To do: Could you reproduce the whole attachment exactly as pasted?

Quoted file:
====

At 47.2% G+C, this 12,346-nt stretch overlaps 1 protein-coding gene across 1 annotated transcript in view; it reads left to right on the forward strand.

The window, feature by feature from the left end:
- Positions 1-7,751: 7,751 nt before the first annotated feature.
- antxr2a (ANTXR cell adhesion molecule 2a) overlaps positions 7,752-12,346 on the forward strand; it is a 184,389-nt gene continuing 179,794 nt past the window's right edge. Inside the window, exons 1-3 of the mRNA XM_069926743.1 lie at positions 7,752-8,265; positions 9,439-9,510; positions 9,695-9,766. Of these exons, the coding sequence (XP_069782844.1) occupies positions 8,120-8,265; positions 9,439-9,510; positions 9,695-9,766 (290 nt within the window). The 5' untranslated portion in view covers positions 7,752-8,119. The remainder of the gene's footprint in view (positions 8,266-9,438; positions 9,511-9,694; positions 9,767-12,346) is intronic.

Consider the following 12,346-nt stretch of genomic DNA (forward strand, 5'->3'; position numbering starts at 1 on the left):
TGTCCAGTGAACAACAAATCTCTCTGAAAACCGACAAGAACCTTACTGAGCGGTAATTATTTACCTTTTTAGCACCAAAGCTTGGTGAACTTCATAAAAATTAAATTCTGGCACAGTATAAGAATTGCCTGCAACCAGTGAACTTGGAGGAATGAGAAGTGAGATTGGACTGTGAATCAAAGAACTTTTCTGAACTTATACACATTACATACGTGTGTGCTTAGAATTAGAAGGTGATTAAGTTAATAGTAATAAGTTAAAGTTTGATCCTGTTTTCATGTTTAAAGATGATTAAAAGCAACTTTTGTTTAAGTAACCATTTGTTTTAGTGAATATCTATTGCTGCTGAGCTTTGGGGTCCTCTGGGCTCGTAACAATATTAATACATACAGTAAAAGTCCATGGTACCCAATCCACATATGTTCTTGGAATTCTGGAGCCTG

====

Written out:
At 47.2% G+C, this 12,346-nt stretch overlaps 1 protein-coding gene across 1 annotated transcript in view; it reads left to right on the forward strand.

The window, feature by feature from the left end:
- Positions 1-7,751: 7,751 nt before the first annotated feature.
- antxr2a (ANTXR cell adhesion molecule 2a) overlaps positions 7,752-12,346 on the forward strand; it is a 184,389-nt gene continuing 179,794 nt past the window's right edge. Inside the window, exons 1-3 of the mRNA XM_069926743.1 lie at positions 7,752-8,265; positions 9,439-9,510; positions 9,695-9,766. Of these exons, the coding sequence (XP_069782844.1) occupies positions 8,120-8,265; positions 9,439-9,510; positions 9,695-9,766 (290 nt within the window). The 5' untranslated portion in view covers positions 7,752-8,119. The remainder of the gene's footprint in view (positions 8,266-9,438; positions 9,511-9,694; positions 9,767-12,346) is intronic.

Consider the following 12,346-nt stretch of genomic DNA (forward strand, 5'->3'; position numbering starts at 1 on the left):
TGTCCAGTGAACAACAAATCTCTCTGAAAACCGACAAGAACCTTACTGAGCGGTAATTATTTACCTTTTTAGCACCAAAGCTTGGTGAACTTCATAAAAATTAAATTCTGGCACAGTATAAGAATTGCCTGCAACCAGTGAACTTGGAGGAATGAGAAGTGAGATTGGACTGTGAATCAAAGAACTTTTCTGAACTTATACACATTACATACGTGTGTGCTTAGAATTAGAAGGTGATTAAGTTAATAGTAATAAGTTAAAGTTTGATCCTGTTTTCATGTTTAAAGATGATTAAAAGCAACTTTTGTTTAAGTAACCATTTGTTTTAGTGAATATCTATTGCTGCTGAGCTTTGGGGTCCTCTGGGCTCGTAACAATATTAATACATACAGTAAAAGTCCATGGTACCCAATCCACATATGTTCTTGGAATTCTGGAGCCTG